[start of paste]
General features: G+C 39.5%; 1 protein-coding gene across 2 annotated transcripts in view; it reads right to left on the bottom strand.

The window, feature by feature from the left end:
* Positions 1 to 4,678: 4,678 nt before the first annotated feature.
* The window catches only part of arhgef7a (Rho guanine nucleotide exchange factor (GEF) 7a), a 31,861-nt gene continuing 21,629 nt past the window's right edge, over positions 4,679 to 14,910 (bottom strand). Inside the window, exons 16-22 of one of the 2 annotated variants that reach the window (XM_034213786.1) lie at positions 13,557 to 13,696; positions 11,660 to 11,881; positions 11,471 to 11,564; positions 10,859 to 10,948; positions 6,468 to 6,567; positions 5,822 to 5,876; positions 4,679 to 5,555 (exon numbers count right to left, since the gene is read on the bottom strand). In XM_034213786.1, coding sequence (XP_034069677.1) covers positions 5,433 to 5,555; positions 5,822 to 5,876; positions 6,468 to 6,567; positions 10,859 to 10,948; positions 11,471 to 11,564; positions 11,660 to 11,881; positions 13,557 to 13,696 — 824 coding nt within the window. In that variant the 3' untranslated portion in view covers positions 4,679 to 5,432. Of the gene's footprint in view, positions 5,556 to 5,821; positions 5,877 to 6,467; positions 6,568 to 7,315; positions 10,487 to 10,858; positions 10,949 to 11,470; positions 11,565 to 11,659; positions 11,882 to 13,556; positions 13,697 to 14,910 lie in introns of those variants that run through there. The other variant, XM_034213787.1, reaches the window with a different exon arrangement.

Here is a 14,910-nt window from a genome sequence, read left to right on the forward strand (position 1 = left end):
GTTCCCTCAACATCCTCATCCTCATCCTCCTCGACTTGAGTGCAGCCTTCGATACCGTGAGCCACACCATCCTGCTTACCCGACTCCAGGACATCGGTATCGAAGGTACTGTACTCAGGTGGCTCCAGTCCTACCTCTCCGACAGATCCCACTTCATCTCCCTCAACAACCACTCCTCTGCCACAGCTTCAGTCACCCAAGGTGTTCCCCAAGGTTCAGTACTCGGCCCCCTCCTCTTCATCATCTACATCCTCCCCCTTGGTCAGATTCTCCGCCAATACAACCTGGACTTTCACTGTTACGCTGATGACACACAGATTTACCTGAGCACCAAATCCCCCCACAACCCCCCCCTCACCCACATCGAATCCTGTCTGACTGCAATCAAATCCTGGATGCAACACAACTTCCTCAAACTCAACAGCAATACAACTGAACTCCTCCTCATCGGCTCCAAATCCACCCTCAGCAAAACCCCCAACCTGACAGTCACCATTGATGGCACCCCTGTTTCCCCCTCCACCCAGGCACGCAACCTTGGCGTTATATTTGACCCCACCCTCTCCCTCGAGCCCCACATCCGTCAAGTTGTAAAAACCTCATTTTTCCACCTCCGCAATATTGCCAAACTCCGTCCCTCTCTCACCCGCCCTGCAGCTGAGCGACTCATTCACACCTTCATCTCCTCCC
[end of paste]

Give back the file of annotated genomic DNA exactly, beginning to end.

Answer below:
General features: G+C 39.5%; 1 protein-coding gene across 2 annotated transcripts in view; it reads right to left on the bottom strand.

The window, feature by feature from the left end:
* Positions 1 to 4,678: 4,678 nt before the first annotated feature.
* The window catches only part of arhgef7a (Rho guanine nucleotide exchange factor (GEF) 7a), a 31,861-nt gene continuing 21,629 nt past the window's right edge, over positions 4,679 to 14,910 (bottom strand). Inside the window, exons 16-22 of one of the 2 annotated variants that reach the window (XM_034213786.1) lie at positions 13,557 to 13,696; positions 11,660 to 11,881; positions 11,471 to 11,564; positions 10,859 to 10,948; positions 6,468 to 6,567; positions 5,822 to 5,876; positions 4,679 to 5,555 (exon numbers count right to left, since the gene is read on the bottom strand). In XM_034213786.1, coding sequence (XP_034069677.1) covers positions 5,433 to 5,555; positions 5,822 to 5,876; positions 6,468 to 6,567; positions 10,859 to 10,948; positions 11,471 to 11,564; positions 11,660 to 11,881; positions 13,557 to 13,696 — 824 coding nt within the window. In that variant the 3' untranslated portion in view covers positions 4,679 to 5,432. Of the gene's footprint in view, positions 5,556 to 5,821; positions 5,877 to 6,467; positions 6,568 to 7,315; positions 10,487 to 10,858; positions 10,949 to 11,470; positions 11,565 to 11,659; positions 11,882 to 13,556; positions 13,697 to 14,910 lie in introns of those variants that run through there. The other variant, XM_034213787.1, reaches the window with a different exon arrangement.

Here is a 14,910-nt window from a genome sequence, read left to right on the forward strand (position 1 = left end):
GTTCCCTCAACATCCTCATCCTCATCCTCCTCGACTTGAGTGCAGCCTTCGATACCGTGAGCCACACCATCCTGCTTACCCGACTCCAGGACATCGGTATCGAAGGTACTGTACTCAGGTGGCTCCAGTCCTACCTCTCCGACAGATCCCACTTCATCTCCCTCAACAACCACTCCTCTGCCACAGCTTCAGTCACCCAAGGTGTTCCCCAAGGTTCAGTACTCGGCCCCCTCCTCTTCATCATCTACATCCTCCCCCTTGGTCAGATTCTCCGCCAATACAACCTGGACTTTCACTGTTACGCTGATGACACACAGATTTACCTGAGCACCAAATCCCCCCACAACCCCCCCCTCACCCACATCGAATCCTGTCTGACTGCAATCAAATCCTGGATGCAACACAACTTCCTCAAACTCAACAGCAATACAACTGAACTCCTCCTCATCGGCTCCAAATCCACCCTCAGCAAAACCCCCAACCTGACAGTCACCATTGATGGCACCCCTGTTTCCCCCTCCACCCAGGCACGCAACCTTGGCGTTATATTTGACCCCACCCTCTCCCTCGAGCCCCACATCCGTCAAGTTGTAAAAACCTCATTTTTCCACCTCCGCAATATTGCCAAACTCCGTCCCTCTCTCACCCGCCCTGCAGCTGAGCGACTCATTCACACCTTCATCTCCTCCC